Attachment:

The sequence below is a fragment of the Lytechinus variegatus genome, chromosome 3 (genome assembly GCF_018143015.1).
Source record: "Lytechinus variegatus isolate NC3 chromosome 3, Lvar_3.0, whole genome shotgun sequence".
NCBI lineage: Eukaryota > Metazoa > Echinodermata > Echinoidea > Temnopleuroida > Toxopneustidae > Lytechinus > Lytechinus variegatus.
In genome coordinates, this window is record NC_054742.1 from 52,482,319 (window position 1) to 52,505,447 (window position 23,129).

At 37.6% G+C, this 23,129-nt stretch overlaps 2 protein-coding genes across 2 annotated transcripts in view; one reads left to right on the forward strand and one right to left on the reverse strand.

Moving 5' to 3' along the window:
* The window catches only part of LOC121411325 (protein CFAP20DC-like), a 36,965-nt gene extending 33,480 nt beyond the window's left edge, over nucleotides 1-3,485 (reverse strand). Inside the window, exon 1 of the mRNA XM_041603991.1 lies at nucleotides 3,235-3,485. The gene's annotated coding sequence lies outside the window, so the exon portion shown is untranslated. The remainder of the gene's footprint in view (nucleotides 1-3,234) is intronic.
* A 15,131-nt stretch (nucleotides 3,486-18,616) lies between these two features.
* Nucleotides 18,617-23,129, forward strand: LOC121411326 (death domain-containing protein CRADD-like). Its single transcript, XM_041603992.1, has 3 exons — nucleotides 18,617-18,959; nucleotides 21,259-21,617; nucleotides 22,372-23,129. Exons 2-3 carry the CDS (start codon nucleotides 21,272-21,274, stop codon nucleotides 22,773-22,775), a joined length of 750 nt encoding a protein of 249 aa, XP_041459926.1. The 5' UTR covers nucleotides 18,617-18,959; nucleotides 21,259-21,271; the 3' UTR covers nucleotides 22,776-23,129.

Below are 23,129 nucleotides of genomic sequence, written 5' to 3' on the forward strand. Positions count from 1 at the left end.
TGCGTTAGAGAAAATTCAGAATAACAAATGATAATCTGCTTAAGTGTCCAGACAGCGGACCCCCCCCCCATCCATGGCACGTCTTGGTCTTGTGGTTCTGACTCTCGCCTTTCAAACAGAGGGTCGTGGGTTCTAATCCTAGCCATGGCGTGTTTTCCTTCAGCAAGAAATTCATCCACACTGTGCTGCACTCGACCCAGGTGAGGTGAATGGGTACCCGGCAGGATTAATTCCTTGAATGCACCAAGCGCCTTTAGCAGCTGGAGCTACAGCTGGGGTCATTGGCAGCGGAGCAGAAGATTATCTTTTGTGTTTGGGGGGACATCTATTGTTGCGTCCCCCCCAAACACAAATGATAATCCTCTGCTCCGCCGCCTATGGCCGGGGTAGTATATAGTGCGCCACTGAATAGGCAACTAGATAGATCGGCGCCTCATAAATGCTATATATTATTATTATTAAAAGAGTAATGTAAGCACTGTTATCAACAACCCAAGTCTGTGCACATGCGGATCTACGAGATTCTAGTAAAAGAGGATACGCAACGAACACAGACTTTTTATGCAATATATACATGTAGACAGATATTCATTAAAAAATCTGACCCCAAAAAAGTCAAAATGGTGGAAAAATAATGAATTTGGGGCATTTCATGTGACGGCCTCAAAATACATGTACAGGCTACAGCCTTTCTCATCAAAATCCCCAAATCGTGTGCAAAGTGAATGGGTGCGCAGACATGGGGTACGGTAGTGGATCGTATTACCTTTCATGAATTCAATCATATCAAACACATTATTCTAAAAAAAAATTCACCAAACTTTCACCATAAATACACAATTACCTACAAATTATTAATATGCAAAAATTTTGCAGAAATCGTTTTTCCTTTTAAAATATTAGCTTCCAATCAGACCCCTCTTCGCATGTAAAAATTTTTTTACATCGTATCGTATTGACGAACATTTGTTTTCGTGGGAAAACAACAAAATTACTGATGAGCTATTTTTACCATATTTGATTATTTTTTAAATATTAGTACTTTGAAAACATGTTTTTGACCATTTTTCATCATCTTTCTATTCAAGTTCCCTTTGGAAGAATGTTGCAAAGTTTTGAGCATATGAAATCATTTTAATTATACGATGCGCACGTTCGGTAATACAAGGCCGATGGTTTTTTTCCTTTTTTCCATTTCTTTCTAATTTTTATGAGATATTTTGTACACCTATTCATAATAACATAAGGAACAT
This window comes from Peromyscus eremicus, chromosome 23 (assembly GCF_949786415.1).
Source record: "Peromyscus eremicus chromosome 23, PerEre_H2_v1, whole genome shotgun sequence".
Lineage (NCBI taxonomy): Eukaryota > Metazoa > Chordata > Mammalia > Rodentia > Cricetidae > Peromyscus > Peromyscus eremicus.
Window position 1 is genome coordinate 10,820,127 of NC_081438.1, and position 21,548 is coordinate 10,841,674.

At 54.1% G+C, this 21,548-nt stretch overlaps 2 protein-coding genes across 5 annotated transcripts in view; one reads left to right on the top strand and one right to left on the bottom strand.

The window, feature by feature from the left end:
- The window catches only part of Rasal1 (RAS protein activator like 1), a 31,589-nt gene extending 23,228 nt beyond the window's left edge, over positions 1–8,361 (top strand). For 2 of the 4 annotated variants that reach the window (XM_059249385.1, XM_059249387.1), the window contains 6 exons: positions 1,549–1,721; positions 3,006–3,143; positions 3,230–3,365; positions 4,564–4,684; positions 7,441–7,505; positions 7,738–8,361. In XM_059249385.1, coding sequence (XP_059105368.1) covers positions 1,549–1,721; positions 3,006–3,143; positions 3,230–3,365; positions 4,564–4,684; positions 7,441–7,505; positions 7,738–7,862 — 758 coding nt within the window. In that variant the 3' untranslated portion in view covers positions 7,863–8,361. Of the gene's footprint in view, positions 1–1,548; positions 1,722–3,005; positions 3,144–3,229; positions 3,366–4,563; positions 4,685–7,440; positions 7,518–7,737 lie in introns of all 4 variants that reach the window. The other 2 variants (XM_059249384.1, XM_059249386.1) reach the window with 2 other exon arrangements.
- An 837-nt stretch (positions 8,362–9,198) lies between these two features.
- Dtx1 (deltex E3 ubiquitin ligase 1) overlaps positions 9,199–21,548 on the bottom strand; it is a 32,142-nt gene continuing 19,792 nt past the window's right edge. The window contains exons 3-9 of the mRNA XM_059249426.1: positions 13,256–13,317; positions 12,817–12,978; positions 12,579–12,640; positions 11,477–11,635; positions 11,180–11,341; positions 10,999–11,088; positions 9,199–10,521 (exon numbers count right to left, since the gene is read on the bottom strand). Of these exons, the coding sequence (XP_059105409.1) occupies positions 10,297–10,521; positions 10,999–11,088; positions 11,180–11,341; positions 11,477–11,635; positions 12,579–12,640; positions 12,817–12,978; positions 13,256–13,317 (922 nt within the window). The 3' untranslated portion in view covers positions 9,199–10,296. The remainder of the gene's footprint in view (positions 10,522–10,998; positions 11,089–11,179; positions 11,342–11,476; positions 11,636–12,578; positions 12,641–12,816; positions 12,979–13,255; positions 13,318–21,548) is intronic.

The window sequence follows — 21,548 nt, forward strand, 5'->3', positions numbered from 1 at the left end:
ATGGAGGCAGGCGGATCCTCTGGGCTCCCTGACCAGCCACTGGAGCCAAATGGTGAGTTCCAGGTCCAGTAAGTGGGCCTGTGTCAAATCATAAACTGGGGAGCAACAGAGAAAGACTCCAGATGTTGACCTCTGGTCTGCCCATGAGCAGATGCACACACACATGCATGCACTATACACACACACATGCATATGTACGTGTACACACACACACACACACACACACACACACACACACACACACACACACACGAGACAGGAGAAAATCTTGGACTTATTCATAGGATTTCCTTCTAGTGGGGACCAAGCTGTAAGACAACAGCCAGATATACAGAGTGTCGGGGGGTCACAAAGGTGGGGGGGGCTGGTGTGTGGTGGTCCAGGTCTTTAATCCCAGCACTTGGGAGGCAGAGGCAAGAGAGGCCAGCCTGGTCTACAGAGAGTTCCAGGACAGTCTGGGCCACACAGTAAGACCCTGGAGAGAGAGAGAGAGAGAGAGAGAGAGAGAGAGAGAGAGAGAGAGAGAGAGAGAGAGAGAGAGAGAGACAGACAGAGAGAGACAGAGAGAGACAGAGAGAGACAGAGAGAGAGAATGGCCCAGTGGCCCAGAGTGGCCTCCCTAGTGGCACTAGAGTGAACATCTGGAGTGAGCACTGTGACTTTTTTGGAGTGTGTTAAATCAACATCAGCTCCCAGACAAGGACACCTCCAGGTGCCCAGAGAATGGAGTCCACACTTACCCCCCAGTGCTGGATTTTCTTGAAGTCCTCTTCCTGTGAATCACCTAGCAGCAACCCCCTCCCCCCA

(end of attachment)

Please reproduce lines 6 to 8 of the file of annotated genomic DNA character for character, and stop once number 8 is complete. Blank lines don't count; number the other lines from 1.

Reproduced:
Moving 5' to 3' along the window:
* The window catches only part of LOC121411325 (protein CFAP20DC-like), a 36,965-nt gene extending 33,480 nt beyond the window's left edge, over nucleotides 1-3,485 (reverse strand). Inside the window, exon 1 of the mRNA XM_041603991.1 lies at nucleotides 3,235-3,485. The gene's annotated coding sequence lies outside the window, so the exon portion shown is untranslated. The remainder of the gene's footprint in view (nucleotides 1-3,234) is intronic.
* A 15,131-nt stretch (nucleotides 3,486-18,616) lies between these two features.